These will be the books that formed me, sentimentally and intellectually, as well as the books that are reforming me now, and even the books that deformed me. This last point is worth dwelling on. Anyone who claims that reading is necessarily good for you hasn’t read very much. Certain books have mangled me in ways I’ll never recover from. Some of these are my favourite books of all. It’s possible that my life would have been happier if I hadn’t kept up the reading that my mother, a lifelong reader who left school at 14, encouraged by bringing me and my brothers to the library when we were children. Because I threw my lot in with books, however, life has been immeasurably richer than it might have been. Even anguish, doubt and terror can assume exquisite textures when refracted or inflamed by books.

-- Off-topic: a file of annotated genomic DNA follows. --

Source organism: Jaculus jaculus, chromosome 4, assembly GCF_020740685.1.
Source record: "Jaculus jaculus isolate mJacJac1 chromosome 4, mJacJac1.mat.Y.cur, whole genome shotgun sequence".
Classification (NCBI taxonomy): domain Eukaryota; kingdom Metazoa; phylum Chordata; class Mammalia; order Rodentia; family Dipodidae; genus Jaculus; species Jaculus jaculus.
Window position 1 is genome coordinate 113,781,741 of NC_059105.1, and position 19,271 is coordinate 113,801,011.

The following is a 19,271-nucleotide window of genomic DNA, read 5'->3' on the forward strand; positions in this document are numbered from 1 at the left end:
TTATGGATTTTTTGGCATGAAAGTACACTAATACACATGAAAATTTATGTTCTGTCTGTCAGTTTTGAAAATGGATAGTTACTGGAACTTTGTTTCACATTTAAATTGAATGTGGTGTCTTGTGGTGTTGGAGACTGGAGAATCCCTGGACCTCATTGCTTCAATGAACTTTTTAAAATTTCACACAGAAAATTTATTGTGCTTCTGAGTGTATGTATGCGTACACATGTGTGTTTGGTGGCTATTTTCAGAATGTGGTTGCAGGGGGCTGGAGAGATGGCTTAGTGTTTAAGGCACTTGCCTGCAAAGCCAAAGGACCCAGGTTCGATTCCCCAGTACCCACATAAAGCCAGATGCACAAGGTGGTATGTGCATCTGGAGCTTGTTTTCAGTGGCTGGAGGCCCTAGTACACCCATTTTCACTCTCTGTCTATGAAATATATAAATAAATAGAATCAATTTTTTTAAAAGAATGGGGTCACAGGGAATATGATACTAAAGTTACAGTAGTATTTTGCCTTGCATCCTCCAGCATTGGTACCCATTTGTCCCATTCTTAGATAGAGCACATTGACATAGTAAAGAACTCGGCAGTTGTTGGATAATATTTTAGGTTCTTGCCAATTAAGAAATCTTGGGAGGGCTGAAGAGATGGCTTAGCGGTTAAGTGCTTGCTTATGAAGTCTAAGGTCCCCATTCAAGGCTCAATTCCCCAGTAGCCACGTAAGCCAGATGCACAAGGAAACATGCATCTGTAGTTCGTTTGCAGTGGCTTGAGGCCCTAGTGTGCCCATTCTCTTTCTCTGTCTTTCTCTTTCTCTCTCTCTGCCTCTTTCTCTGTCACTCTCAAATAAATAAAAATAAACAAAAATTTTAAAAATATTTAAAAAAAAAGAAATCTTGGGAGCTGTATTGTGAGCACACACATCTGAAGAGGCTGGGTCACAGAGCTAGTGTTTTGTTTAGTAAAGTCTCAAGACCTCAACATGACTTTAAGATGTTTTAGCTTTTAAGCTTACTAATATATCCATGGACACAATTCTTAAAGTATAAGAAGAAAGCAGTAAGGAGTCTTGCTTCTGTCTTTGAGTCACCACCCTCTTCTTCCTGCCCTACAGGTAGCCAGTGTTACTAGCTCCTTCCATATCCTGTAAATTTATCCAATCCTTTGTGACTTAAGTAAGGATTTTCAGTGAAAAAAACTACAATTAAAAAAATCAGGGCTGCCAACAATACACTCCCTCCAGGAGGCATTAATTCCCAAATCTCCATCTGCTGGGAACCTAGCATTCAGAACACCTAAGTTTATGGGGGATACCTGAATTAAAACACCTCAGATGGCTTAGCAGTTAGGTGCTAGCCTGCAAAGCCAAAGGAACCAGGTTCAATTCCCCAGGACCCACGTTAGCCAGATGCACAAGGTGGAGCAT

I don’t read as many novels as I used to. I still read a fair few, but when I was in my 20s, novels were my staple, the chief means by which I understood the world and my place in it. Nowadays, novels are more like the dessert: the main course is giant helpings of non-fiction, including criticism, philosophy, aphorisms, history, and books about what the internet is doing to me. I have an unslakable thirst for autobiographical writing of all sorts, including diaries and notebooks (the equivalent to looking through a writer’s underwear drawer). I also like reading novels that don’t act like novels – and if you’re not sure what I mean by that, stick around.